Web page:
OK, John, you want quantifiable, how about this? Take BB SO HBP IBB and HR (those situations where the pitcher is acting independent of defense) and calculate a "On-Base-Percentage" from them, i.e. (BB+HBP+IBB+HR)/(BB+HBP+IBB+HR+SO). You could also do "Slugging Percentage" too with the same formula except multiply the HR by 4.

Under this approach Perez has a .354 "pitcher" OBP and .747 "pitcher" slugging, while Benson has a .362 POBP and .576 PSLG (neither park adjusted). This to me gives you more information than the dERA about the worth of Benson versus Perez than dERA, which seems to show Perez as the clearly better pitcher.

It seems that it is not "absurd" that you should be able to combine these stats in meaningful AND simple ways.

John,

I don't think either DM or I were suggesting that OneStat is a replacement for all other pitching stats. DM just wanted a way to put K/9, K/BB and HR/9 all together in a single stat. We never meant it to replace ERA or ERA+ or any of the other meaningful stats.

I think ERA is, ultimately, the best expression of a pitcher's performance. But there are a lot of inputs into an ERA. And to make sure you aren't over-valuing ERA, you have to check it against other things.

I for one think OneStat works. Sure, we may have to give it a new name, but I do think it's a relatively good measure of performance independent of defense.

Moreover, John, what say you to the fact that Benson's dERA is .70 higher than Odalis Perez's dERA, even though Benson allowed 11 fewer homers vs. 17 more walks? I mean, if dERA isn't going to be able to show that Benson and Perez's performances were pretty close independent of defense, what in the hell use is it?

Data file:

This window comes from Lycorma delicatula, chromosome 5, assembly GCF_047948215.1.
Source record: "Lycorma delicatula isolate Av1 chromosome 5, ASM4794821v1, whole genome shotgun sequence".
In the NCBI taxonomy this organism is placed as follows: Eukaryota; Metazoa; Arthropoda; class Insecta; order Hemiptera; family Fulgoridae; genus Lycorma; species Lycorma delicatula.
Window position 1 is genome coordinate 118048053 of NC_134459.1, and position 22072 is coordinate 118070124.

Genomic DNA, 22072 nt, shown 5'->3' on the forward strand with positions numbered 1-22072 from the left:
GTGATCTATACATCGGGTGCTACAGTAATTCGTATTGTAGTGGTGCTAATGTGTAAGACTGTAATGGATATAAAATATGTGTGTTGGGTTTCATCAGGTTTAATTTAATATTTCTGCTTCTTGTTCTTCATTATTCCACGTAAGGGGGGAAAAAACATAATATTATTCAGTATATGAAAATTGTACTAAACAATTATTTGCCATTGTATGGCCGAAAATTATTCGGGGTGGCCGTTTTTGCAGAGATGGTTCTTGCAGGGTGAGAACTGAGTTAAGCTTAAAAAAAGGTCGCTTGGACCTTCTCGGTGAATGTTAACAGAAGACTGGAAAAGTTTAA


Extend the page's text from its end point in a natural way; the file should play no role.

It's not absurd to want quantifiable stats. I was pointing out that your "OneStat" wasn't quantifying anything significant.

In your comment, you've got something that makes sense... once you subtract out the ABs where the ball was in play and that play wasn't under the pitcher's control, what's the ratio of bad events to the total number of events. That's a meaningful thing to ask, at least (though I think you want to subtract out IBB not add it in twice... it is usually a manager's call, not the pitcher's, and is included in the BB stats).

But, if you notice, this doesn't factor in good events, such as strikeouts, so it's still not as useful as it could be. For example, it surely doesn't measure the overall worth of a pitcher as well as dERA does.